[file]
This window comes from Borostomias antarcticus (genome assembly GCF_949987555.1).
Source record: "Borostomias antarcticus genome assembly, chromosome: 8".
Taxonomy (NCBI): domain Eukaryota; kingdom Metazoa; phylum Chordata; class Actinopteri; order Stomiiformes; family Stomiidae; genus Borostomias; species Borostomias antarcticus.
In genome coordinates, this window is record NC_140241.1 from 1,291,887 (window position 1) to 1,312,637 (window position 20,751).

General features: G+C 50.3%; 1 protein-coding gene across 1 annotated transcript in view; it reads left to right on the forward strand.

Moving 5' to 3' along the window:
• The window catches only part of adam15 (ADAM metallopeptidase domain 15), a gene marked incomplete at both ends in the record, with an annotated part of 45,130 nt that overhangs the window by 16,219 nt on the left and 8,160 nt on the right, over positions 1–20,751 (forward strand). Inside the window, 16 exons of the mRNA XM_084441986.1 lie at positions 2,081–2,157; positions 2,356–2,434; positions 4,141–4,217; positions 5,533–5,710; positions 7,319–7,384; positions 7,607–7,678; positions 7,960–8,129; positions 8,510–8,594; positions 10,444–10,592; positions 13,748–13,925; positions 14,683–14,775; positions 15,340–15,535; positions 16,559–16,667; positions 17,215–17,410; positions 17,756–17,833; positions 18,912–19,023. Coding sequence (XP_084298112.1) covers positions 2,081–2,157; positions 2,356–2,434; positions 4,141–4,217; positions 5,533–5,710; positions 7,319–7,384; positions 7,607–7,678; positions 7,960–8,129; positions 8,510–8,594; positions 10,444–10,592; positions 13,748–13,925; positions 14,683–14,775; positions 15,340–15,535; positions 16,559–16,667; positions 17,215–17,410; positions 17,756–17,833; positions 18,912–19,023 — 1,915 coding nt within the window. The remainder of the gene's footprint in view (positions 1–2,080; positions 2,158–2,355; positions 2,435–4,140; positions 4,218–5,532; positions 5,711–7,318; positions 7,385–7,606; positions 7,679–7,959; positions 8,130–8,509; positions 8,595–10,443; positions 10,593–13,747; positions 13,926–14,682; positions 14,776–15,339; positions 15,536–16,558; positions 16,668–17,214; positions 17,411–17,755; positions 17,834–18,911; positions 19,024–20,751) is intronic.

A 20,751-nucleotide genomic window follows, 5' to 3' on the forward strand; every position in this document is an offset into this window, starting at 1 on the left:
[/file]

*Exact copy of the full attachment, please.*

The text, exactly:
This window comes from Borostomias antarcticus (genome assembly GCF_949987555.1).
Source record: "Borostomias antarcticus genome assembly, chromosome: 8".
Taxonomy (NCBI): domain Eukaryota; kingdom Metazoa; phylum Chordata; class Actinopteri; order Stomiiformes; family Stomiidae; genus Borostomias; species Borostomias antarcticus.
In genome coordinates, this window is record NC_140241.1 from 1,291,887 (window position 1) to 1,312,637 (window position 20,751).

General features: G+C 50.3%; 1 protein-coding gene across 1 annotated transcript in view; it reads left to right on the forward strand.

Moving 5' to 3' along the window:
• The window catches only part of adam15 (ADAM metallopeptidase domain 15), a gene marked incomplete at both ends in the record, with an annotated part of 45,130 nt that overhangs the window by 16,219 nt on the left and 8,160 nt on the right, over positions 1–20,751 (forward strand). Inside the window, 16 exons of the mRNA XM_084441986.1 lie at positions 2,081–2,157; positions 2,356–2,434; positions 4,141–4,217; positions 5,533–5,710; positions 7,319–7,384; positions 7,607–7,678; positions 7,960–8,129; positions 8,510–8,594; positions 10,444–10,592; positions 13,748–13,925; positions 14,683–14,775; positions 15,340–15,535; positions 16,559–16,667; positions 17,215–17,410; positions 17,756–17,833; positions 18,912–19,023. Coding sequence (XP_084298112.1) covers positions 2,081–2,157; positions 2,356–2,434; positions 4,141–4,217; positions 5,533–5,710; positions 7,319–7,384; positions 7,607–7,678; positions 7,960–8,129; positions 8,510–8,594; positions 10,444–10,592; positions 13,748–13,925; positions 14,683–14,775; positions 15,340–15,535; positions 16,559–16,667; positions 17,215–17,410; positions 17,756–17,833; positions 18,912–19,023 — 1,915 coding nt within the window. The remainder of the gene's footprint in view (positions 1–2,080; positions 2,158–2,355; positions 2,435–4,140; positions 4,218–5,532; positions 5,711–7,318; positions 7,385–7,606; positions 7,679–7,959; positions 8,130–8,509; positions 8,595–10,443; positions 10,593–13,747; positions 13,926–14,682; positions 14,776–15,339; positions 15,536–16,558; positions 16,668–17,214; positions 17,411–17,755; positions 17,834–18,911; positions 19,024–20,751) is intronic.

A 20,751-nucleotide genomic window follows, 5' to 3' on the forward strand; every position in this document is an offset into this window, starting at 1 on the left: